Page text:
The War Machines

This is an “AI gone bad” story. A professor has built a computer to help manage the communications in the new Post Office Tower, which in fact was a new building in London. But the computer turns out to be more than anyone realized. But Doctor gets it right away when the computer correctly gives the meaning of TARDIS. Then it turns out that the computer can hypnotize people and make them its slaves. It does this to several of the professors involved, and has them build the War Machines that will enable it to take over the world. Dodo is hypnotized and tries to trap the Doctor, but he figures it out and restores her, then she is sent away to recuperate. We won’t ever see her again. Meanwhile the secretary to one of the professors, by the name of Polly, and young sailor named Ben, join up with the Doctor, and they defeat the computer. At the end, they realize they have Dodo’s TARDIS key and enter just before it takes off. So now we have two new companions.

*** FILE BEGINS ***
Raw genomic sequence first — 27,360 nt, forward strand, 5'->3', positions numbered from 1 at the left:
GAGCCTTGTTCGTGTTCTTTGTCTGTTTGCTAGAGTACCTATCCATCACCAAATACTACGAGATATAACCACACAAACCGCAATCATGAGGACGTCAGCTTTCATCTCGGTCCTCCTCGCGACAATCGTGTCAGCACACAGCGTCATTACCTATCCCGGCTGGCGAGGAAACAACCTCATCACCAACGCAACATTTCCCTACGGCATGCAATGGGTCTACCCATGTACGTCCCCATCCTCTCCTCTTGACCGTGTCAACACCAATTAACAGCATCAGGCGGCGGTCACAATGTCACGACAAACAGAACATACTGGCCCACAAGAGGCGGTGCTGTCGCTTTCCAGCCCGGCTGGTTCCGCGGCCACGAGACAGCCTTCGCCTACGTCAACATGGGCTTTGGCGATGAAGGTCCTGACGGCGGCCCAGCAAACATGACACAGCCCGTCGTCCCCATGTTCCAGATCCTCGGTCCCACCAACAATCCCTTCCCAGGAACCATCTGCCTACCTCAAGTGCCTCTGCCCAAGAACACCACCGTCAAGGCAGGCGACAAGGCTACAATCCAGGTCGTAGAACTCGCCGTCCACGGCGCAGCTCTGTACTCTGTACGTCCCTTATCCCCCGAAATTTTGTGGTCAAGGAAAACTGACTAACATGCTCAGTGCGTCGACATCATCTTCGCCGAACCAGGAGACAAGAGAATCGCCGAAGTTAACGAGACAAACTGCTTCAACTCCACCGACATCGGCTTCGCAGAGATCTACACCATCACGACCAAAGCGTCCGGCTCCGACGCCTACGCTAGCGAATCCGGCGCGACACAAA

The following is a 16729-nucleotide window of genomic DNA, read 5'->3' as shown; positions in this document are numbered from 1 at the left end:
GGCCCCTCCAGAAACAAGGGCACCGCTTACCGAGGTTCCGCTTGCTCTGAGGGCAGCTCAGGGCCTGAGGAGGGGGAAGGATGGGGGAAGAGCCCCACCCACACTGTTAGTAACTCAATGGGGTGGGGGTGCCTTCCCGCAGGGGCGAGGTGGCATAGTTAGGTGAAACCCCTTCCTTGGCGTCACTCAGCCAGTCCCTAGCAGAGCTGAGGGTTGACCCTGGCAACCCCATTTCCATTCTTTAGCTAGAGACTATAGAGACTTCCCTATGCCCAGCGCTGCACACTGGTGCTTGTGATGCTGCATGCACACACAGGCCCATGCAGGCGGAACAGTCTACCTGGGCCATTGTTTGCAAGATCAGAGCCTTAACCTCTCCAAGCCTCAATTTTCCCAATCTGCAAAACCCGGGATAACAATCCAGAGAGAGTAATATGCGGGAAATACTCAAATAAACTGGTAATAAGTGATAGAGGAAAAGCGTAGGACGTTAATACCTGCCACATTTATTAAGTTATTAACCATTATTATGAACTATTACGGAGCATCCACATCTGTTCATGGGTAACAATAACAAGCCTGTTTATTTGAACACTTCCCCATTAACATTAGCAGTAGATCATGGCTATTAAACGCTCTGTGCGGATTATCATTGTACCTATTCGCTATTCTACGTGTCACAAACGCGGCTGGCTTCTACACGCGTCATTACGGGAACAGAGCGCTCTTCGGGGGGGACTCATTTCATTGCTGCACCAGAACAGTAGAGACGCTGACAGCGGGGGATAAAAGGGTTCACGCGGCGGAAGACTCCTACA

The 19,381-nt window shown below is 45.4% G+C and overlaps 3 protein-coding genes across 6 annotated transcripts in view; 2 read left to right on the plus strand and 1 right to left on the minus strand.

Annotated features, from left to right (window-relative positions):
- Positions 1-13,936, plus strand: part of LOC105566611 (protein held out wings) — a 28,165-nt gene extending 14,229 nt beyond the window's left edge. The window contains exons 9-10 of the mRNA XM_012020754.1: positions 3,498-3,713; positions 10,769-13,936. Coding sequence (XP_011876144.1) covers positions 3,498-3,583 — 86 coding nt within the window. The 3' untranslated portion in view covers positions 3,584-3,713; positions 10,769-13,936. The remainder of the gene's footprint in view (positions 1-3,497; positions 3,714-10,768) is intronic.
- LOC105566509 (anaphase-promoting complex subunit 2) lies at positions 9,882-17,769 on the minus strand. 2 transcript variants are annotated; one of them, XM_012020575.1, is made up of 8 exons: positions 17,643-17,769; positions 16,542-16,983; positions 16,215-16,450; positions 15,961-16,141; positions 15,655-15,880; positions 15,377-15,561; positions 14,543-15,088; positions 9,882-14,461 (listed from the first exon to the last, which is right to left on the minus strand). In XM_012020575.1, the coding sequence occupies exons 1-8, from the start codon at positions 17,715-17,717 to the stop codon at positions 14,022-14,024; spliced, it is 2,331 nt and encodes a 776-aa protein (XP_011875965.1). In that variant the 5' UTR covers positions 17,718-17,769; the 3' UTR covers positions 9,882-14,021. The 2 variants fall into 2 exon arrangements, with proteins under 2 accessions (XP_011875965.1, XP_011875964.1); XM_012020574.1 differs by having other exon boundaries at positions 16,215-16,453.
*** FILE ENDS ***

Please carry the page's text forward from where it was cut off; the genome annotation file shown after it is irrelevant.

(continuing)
Season 3